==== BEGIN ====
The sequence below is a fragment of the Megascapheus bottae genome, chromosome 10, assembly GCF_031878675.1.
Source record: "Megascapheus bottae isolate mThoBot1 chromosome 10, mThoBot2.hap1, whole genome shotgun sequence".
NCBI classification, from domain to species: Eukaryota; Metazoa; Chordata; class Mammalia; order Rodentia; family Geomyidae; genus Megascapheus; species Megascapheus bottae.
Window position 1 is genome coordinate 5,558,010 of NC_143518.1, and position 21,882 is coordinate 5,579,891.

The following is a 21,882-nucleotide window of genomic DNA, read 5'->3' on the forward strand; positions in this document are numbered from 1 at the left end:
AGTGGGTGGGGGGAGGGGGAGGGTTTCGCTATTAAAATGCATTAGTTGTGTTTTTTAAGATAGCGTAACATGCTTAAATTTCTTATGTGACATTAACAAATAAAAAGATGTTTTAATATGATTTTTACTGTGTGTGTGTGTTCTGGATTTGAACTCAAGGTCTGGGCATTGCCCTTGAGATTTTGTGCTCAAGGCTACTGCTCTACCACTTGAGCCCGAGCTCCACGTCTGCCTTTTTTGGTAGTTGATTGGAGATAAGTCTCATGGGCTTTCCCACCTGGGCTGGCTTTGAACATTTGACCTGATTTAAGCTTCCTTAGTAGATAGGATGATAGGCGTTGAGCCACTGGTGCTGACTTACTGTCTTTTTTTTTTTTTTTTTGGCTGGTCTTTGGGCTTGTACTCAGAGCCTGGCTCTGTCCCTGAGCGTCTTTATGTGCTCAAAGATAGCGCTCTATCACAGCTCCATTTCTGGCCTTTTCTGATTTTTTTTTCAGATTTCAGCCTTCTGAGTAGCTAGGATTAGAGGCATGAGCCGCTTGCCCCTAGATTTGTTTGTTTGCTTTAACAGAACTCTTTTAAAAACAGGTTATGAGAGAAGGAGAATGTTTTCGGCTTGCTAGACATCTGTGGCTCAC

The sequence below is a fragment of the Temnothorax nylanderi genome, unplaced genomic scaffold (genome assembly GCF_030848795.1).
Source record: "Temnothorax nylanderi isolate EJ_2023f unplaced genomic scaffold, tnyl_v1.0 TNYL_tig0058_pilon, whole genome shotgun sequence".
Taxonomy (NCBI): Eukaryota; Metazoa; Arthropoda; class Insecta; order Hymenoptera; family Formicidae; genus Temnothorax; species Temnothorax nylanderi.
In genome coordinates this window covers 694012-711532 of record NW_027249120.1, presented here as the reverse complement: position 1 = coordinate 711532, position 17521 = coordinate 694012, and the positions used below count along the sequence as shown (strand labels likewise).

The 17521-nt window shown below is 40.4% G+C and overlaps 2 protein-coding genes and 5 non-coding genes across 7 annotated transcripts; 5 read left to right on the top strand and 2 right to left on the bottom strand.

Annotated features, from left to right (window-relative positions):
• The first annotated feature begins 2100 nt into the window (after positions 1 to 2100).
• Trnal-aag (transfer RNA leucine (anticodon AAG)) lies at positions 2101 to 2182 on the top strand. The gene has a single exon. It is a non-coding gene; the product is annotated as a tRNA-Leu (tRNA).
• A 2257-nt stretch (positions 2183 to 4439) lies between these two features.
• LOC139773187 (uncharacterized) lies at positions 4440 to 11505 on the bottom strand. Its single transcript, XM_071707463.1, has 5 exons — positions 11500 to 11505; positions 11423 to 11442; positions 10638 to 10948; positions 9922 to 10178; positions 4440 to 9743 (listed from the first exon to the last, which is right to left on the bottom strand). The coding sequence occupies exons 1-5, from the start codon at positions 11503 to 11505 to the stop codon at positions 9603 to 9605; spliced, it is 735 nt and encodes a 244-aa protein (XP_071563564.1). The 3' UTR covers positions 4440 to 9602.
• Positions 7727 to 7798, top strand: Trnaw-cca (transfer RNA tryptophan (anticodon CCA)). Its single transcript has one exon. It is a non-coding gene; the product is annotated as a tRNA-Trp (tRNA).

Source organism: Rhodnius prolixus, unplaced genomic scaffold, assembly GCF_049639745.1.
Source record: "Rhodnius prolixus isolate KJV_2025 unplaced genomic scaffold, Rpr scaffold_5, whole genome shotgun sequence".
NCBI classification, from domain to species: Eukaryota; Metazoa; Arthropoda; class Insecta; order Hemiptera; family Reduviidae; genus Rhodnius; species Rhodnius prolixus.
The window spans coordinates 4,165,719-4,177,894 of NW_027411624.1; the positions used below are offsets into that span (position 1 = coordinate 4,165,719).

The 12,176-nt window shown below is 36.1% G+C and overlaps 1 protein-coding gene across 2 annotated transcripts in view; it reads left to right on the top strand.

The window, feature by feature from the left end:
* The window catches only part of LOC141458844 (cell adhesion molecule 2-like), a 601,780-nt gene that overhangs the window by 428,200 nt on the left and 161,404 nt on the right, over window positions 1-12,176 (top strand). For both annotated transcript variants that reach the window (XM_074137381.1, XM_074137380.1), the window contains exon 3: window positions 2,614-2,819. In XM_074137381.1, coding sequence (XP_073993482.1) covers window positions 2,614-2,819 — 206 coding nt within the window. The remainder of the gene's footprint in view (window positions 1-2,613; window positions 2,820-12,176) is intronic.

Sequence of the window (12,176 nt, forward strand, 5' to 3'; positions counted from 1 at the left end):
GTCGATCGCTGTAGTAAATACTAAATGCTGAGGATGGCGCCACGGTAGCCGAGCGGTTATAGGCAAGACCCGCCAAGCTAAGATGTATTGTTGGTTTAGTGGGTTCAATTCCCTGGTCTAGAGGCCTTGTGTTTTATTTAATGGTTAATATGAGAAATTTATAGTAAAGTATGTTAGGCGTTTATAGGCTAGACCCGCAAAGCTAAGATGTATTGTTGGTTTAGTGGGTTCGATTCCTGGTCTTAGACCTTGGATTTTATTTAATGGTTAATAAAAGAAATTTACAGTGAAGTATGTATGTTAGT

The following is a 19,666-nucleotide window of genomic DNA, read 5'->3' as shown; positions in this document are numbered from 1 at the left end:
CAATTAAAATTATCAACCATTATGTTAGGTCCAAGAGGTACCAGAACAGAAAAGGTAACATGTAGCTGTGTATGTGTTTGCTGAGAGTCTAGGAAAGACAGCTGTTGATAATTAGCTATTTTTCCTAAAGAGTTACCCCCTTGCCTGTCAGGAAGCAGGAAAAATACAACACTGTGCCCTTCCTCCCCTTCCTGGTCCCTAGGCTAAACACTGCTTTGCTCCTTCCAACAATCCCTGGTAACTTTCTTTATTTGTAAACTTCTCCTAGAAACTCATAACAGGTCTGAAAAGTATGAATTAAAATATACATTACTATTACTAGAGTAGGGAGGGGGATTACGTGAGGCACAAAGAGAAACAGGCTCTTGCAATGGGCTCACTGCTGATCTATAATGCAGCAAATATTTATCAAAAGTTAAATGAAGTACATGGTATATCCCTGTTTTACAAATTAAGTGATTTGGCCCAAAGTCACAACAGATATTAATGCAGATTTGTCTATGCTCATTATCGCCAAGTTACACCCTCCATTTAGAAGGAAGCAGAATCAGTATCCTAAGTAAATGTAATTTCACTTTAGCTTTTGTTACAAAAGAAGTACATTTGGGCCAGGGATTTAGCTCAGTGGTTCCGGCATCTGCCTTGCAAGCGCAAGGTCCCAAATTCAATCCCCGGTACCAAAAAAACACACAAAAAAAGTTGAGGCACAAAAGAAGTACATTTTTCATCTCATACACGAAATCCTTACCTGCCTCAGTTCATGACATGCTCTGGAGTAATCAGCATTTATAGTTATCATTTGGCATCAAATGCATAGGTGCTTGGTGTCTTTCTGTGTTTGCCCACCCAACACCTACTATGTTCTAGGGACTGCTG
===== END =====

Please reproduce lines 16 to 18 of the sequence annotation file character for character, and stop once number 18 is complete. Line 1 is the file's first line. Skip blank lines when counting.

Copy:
• LOC139773187 (uncharacterized) lies at positions 4440 to 11505 on the bottom strand. Its single transcript, XM_071707463.1, has 5 exons — positions 11500 to 11505; positions 11423 to 11442; positions 10638 to 10948; positions 9922 to 10178; positions 4440 to 9743 (listed from the first exon to the last, which is right to left on the bottom strand). The coding sequence occupies exons 1-5, from the start codon at positions 11503 to 11505 to the stop codon at positions 9603 to 9605; spliced, it is 735 nt and encodes a 244-aa protein (XP_071563564.1). The 3' UTR covers positions 4440 to 9602.
• Positions 7727 to 7798, top strand: Trnaw-cca (transfer RNA tryptophan (anticodon CCA)). Its single transcript has one exon. It is a non-coding gene; the product is annotated as a tRNA-Trp (tRNA).

Source organism: Rhodnius prolixus, unplaced genomic scaffold, assembly GCF_049639745.1.